Diamond engagement rings are synonymous with love and commitment. But their rise to popularity isn’t without its more sombre details. In today’s journal entry we take a look at the history of engagement rings as well as current trends and ways to update the tradition for 21st century values.
Engagement rings can be traced all the way back to Ancient Rome. These original betrothal rings were a plain iron hoop worn by women whilst going about their domestic chores, and a gold band which replaced the iron hoop when out in public. Whilst records from this time are somewhat lacking it seems that these rings had less to do with love and were worn more to symbolise a man’s intended ownership and as a sign of obedience
It wasn't until 850 CE that the engagement ring was given an official meaning, with Pope Nicholas I declaring that it represented “a man's intent to marry”. Medieval Europeans women often wore Posey Rings, a gold band with a short poem or expression of love engraved on them. Over time engagement rings became more ornate and eventually stones were added with rubies and sapphires being favoured. Diamond engagement rings were the exception rather than the rule, the first written record of a diamond engagement ring wasn't until 1477. The lack of popularity of diamonds in early engagement rings may have been as a result of early cutting techniques which caused diamonds to look dull and even black.
The discovery of diamond deposits in Brazil in the 18th century and throughout Africa in the 19th century saw a rise in both the availability and popularity of diamond jewellery. These discoveries coincided with developments in cutting and polishing, resulting in diamonds with a brilliance greater than any other gem, the diamond could now, theoretically, take centre stage in engagement rings.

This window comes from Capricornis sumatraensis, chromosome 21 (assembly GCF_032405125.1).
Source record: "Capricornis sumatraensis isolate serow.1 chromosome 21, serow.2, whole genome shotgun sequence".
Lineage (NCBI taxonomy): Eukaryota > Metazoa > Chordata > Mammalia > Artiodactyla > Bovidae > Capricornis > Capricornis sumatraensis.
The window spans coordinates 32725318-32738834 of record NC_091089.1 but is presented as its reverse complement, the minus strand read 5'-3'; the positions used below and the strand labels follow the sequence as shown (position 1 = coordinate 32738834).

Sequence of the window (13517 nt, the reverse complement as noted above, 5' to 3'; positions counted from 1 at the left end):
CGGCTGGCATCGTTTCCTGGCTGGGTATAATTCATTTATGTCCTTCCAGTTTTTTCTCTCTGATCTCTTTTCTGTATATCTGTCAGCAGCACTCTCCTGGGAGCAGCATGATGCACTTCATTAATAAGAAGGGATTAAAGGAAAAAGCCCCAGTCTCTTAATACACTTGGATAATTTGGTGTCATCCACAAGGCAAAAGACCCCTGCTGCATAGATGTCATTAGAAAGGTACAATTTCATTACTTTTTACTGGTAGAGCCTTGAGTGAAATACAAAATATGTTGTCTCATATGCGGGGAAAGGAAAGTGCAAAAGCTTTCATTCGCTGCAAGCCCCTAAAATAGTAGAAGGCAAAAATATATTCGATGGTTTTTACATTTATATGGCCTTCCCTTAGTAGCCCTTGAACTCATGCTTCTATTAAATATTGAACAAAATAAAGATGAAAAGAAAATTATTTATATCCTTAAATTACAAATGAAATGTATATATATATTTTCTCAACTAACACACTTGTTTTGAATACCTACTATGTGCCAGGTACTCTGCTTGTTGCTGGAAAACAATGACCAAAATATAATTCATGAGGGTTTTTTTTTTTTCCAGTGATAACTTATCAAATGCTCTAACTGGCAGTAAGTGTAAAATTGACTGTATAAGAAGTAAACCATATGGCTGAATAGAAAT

It really wasn’t until 1947 that diamonds became the go-to for engagement rings. DeBeers, a British mining company operating out of South Africa, launched what is largely considered to be the most successful marketing campaign of all time; “a diamond is forever”. Realising that the market was set to become saturated DeBeers developed a twofold strategy to maintain their profits. Phase one involved them stockpiling diamonds and selling them strategically as ‘rare objects’ to control high prices. Phase two was to create a large market where one had not previously existed. By tying diamonds to the idea of love and marriage De Beers convinced western markets that marriages without diamonds were incomplete. This campaign was also the origin of the deeply troubling idea that for a man to prove his love, the ring should cost at least two months’ salary.
Not just a sign of being “taken”, engagement rings came to serve an important societal purpose as well. With women being unable to own bank accounts without authorisation from their husbands until 1974, the ring was collateral in case the man reneged on his promise to marry or in the case of divorce or abandonment. The sale of the ring could soften the financial blow she and her family experienced by losing out on the financial security marriage had to offer. It’s little wonder that women came to value lavish engagement rings.
Towards a contemporary reimagining…
Despite DeBeers self-serving motivations, diamond engagement rings do actually have many advantages and remain the default choice for many couples. Diamonds are the hardest of all precious stones, rated ten on the Mohs scale. This durability makes them ideally suited for daily wear. Many people also value their colourless clarity and radiant sparkle, a ring that goes with everything.
And of course, there has also been a rise in the popularity of lab-grown diamonds in recent years, an affordable and ethically conscious option.
Luckily we have also parted with the problematic idea that an engagement ring should cost two months’ salary, today engagement rings can be any price that makes the couple comfortable.
The millennial generation are also spearheading another small but significant change. Whereas before the man selected the ring for his future bride, perhaps with advice from a close female friend or relative, now it is becoming increasingly common for the couple to select or design the ring together. Also increasingly common is for women to propose to their male partners, with or without a ring and/or for both partners to have an engagement ring. LGBTQIA+ couples are claiming their space within marriage traditions, with either one or both partners electing to wear an engagement ring.
There really are no rules, the most important part of a modern day engagement ring is that it celebrates your love and upcoming union in a way that makes sense to you as a couple.